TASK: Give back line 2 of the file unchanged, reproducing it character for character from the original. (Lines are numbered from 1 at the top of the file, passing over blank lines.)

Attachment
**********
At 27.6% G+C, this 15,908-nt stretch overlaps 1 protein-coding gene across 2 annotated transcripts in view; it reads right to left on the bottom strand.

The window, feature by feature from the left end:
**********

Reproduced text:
The window, feature by feature from the left end: